Have you noticed ads with your bank statement? Whether you receive your bank statement in the mail, or whether you receive it electronically through email, you might see some advertisements – and even coupons – with your banking information.
As banks look for ways to earn more from consumers, and programs like bank statement coupons can provide another source of revenue. Marketers pay for access to your data, or they pay the banks commissions for the deals you take advantage of. These deals might appear when you log in to your online banking, when you open your bank statement, or even be part of a “deals” or “rewards” program attached to your bank account.
You can get access to great deals, including special promotions, discounts on merchandise and gift cards, and other opportunities. In some cases, these programs work with the banking app you have on your smartphone, sending information right to you, based on your current location (hooray for GPS).
The Obvious Concern: Privacy
Your main concern, of course, is privacy. First of all, enrollment in most of these programs is automatic. You have to opt out of such programs if you don’t want your information shared with marketers. Ask your bank about these programs, and find out what you need to do in order to opt out if that’s what you want to do.
Realize that, even if your information is anonymized, it is still being collected and used. And, of course, there are ways that marketers can match up “anonymous” data with other databases to get a picture of exactly who you are. Even if they don’t know your name and other identifying information, your spending habits are being collected and analyzed by marketers in order to target offers to you.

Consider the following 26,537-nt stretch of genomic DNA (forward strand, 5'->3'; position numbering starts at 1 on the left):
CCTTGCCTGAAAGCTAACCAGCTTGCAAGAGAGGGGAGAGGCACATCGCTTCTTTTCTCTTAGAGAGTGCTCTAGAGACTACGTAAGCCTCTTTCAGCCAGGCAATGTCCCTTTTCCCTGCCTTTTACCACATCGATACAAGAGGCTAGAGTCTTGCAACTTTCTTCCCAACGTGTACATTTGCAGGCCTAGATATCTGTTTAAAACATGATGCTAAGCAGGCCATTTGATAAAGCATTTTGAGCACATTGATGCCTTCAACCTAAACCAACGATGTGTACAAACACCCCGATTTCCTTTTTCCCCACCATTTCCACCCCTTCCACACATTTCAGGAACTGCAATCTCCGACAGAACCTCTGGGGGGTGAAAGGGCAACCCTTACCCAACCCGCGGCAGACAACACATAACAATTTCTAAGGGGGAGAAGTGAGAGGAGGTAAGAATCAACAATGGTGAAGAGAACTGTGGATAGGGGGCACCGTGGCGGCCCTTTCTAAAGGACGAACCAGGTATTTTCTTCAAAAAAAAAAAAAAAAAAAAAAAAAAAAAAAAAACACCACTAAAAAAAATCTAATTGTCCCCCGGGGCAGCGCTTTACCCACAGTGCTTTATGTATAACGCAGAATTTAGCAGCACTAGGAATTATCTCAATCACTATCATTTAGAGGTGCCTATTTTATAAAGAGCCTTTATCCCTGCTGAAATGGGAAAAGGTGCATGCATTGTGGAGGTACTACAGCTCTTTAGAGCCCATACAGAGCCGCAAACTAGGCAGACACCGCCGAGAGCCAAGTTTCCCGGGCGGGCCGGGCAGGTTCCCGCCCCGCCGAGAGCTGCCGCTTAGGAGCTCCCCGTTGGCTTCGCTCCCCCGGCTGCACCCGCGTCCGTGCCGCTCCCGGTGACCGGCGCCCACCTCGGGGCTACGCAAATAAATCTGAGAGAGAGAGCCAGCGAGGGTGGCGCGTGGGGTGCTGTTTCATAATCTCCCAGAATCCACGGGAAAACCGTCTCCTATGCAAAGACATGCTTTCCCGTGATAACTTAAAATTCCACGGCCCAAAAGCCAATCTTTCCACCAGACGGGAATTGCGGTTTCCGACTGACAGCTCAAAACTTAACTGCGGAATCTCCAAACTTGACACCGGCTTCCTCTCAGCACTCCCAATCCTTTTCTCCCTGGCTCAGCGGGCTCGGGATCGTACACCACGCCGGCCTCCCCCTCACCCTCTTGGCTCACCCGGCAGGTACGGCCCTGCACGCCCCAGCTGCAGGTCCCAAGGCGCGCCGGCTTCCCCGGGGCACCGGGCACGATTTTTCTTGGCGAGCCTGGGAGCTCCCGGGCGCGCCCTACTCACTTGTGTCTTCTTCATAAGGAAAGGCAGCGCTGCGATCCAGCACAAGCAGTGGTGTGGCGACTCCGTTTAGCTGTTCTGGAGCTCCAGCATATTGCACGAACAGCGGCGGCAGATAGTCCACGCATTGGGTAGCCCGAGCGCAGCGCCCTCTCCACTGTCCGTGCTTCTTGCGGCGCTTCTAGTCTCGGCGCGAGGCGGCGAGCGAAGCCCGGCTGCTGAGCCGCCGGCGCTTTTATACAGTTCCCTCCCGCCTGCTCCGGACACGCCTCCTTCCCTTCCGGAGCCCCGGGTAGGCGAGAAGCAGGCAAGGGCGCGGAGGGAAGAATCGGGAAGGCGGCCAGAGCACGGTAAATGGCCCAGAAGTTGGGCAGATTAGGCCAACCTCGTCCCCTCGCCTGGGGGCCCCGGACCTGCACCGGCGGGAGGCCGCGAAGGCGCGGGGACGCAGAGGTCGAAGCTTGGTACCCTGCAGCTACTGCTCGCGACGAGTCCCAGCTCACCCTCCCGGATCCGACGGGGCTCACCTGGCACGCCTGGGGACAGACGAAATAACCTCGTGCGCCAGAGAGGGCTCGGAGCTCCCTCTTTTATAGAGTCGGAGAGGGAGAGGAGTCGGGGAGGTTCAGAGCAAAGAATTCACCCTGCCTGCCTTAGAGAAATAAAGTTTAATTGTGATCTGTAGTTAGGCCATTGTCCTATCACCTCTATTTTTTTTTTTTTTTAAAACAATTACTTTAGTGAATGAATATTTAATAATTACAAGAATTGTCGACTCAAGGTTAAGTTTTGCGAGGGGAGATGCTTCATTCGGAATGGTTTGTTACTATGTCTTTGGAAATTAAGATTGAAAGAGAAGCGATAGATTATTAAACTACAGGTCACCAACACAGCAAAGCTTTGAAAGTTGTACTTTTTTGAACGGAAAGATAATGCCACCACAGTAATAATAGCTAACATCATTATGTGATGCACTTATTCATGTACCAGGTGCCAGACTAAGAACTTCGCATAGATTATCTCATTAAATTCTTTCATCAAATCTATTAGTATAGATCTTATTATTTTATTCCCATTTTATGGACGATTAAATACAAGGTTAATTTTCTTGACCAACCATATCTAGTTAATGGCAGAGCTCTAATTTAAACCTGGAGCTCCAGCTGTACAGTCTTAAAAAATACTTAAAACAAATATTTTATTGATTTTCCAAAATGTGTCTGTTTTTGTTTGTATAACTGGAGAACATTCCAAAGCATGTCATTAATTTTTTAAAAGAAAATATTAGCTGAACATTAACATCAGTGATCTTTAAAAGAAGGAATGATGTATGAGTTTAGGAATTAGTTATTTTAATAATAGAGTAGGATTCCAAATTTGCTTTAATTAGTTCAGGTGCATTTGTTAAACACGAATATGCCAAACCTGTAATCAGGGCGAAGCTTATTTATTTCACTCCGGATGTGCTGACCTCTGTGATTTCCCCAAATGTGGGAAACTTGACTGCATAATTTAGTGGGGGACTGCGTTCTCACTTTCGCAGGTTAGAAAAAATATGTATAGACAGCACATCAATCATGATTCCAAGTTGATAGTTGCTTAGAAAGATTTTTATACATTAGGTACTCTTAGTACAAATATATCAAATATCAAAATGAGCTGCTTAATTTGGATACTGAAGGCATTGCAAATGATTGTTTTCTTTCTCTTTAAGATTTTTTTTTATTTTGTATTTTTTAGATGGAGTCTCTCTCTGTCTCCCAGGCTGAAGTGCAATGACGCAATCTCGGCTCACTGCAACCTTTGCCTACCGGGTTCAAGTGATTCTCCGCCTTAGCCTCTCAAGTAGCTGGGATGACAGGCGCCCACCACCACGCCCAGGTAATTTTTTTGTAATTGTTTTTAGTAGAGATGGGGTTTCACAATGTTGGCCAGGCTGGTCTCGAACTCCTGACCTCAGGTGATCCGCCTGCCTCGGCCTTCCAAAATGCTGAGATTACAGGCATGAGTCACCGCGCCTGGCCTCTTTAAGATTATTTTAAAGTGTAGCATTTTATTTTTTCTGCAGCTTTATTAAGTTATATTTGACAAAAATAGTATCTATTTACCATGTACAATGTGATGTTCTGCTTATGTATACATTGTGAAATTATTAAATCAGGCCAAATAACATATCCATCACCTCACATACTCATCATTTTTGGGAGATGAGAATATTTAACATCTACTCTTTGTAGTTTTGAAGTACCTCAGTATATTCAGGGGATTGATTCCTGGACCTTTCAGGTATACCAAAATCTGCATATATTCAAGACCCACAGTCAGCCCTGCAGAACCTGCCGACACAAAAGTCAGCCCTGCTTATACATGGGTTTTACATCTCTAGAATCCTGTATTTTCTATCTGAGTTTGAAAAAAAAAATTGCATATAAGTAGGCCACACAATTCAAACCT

What if You Overspend?
The other issue is that these targeted offers are designed to attract you, and increase the likelihood that you will spend money. You’re encouraged to spend money you hadn’t planned on spending. Even if you are getting a “bargain,” you are still spending on impulse, and that can lead to budget trouble.
Another issue is that discounts are offered in the hopes that you will spend more than you would have otherwise. If you are getting 20% off, there is the implication that you are able to get 20% more. So you still spend the money – and sometimes even more, since the perception that you are “saving” actually encourages you to overspend. And, of course, a straight up $5 coupon is usually used to lure you into the business. Once there, though, you are likely to spend far more than $5. These special offers can pull your budget off track resulting in wasted money, instead of encouraging true savings.
Approach special deals, offers and rewards programs from your bank with caution. While you might be able to find some good bargains and save a little money, by and large these are programs designed to encourage you to spend extra money – and to give marketers better insights into your shopping behaviors.
Tom Drake writes for Financial Highway and MapleMoney. Whenever he’s not working on his online endeavors, he’s either doing his “real job” as a financial analyst or spending time with his two boys.